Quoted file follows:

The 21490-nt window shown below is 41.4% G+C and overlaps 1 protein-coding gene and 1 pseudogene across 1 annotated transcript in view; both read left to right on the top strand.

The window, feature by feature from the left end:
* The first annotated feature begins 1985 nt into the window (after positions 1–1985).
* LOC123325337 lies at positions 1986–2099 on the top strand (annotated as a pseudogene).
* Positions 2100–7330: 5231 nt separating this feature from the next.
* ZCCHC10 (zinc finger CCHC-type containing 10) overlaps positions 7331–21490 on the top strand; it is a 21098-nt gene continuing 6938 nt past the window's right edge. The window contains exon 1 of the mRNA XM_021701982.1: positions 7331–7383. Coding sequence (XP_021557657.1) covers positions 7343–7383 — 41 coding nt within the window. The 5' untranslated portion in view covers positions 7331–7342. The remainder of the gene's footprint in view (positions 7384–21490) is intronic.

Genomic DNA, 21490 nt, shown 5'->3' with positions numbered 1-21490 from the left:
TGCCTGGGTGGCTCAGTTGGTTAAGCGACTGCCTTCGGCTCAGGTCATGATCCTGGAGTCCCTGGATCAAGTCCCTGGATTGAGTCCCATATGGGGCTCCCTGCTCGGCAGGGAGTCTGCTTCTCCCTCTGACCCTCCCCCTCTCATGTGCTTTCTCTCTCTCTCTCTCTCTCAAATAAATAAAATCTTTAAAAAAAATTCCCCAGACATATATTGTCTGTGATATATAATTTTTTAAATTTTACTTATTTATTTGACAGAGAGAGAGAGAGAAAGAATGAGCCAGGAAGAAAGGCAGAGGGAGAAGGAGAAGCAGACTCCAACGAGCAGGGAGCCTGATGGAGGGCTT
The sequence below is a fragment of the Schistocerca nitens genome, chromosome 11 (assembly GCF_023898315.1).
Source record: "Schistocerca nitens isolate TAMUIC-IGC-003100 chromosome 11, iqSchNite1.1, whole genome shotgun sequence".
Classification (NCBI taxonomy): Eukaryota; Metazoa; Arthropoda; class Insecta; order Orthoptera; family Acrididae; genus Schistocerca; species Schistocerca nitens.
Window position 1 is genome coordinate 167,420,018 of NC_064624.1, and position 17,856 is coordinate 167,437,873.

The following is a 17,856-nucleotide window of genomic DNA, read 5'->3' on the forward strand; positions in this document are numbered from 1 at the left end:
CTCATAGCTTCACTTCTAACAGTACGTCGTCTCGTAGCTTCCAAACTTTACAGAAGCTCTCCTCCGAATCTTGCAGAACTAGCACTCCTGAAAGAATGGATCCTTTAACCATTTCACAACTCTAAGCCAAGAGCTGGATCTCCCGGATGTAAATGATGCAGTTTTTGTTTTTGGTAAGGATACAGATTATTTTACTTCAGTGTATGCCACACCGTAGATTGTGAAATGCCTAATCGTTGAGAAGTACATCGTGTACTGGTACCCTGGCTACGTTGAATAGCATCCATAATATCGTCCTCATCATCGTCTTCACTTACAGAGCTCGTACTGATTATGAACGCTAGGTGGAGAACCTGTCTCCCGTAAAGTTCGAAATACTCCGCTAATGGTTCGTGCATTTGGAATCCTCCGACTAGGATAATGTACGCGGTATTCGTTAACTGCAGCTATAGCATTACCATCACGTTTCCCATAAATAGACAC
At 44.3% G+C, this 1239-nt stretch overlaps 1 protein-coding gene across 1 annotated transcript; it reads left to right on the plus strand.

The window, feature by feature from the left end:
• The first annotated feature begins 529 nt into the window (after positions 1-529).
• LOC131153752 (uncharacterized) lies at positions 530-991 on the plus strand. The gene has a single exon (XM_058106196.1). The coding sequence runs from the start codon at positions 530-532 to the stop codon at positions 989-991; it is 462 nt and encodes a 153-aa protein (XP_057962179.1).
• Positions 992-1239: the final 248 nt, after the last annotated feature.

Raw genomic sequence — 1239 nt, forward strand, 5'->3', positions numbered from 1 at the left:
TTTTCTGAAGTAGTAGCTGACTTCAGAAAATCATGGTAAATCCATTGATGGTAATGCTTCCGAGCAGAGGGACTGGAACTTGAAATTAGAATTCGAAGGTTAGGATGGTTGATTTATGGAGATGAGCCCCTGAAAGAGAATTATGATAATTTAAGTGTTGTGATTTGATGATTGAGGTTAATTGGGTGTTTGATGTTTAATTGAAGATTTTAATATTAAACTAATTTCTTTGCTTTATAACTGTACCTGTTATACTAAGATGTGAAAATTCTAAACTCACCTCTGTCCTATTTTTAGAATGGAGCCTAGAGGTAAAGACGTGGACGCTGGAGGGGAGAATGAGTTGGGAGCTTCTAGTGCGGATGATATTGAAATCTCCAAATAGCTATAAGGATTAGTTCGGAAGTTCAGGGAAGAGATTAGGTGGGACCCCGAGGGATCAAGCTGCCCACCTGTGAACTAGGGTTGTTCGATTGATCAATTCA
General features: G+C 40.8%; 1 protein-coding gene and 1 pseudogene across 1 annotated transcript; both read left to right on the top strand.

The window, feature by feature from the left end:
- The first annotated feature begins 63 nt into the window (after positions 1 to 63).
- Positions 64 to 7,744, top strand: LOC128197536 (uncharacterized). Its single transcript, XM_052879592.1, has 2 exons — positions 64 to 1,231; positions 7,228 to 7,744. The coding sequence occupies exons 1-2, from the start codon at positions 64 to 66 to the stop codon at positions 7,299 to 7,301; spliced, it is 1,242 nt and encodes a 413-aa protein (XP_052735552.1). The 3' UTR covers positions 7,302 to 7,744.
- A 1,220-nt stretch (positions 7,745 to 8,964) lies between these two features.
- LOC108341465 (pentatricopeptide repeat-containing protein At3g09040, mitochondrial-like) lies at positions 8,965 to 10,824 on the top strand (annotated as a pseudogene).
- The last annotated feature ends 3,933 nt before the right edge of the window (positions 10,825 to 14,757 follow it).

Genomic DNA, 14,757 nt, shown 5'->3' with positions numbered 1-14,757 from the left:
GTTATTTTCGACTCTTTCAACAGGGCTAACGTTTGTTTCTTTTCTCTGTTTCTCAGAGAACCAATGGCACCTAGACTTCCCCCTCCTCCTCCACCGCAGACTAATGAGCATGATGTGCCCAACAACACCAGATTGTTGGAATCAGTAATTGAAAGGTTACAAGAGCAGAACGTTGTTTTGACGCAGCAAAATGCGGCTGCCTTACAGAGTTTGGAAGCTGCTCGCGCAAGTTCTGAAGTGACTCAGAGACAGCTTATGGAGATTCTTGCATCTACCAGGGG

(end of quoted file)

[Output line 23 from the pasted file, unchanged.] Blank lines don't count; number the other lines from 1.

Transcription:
The window, feature by feature from the left end: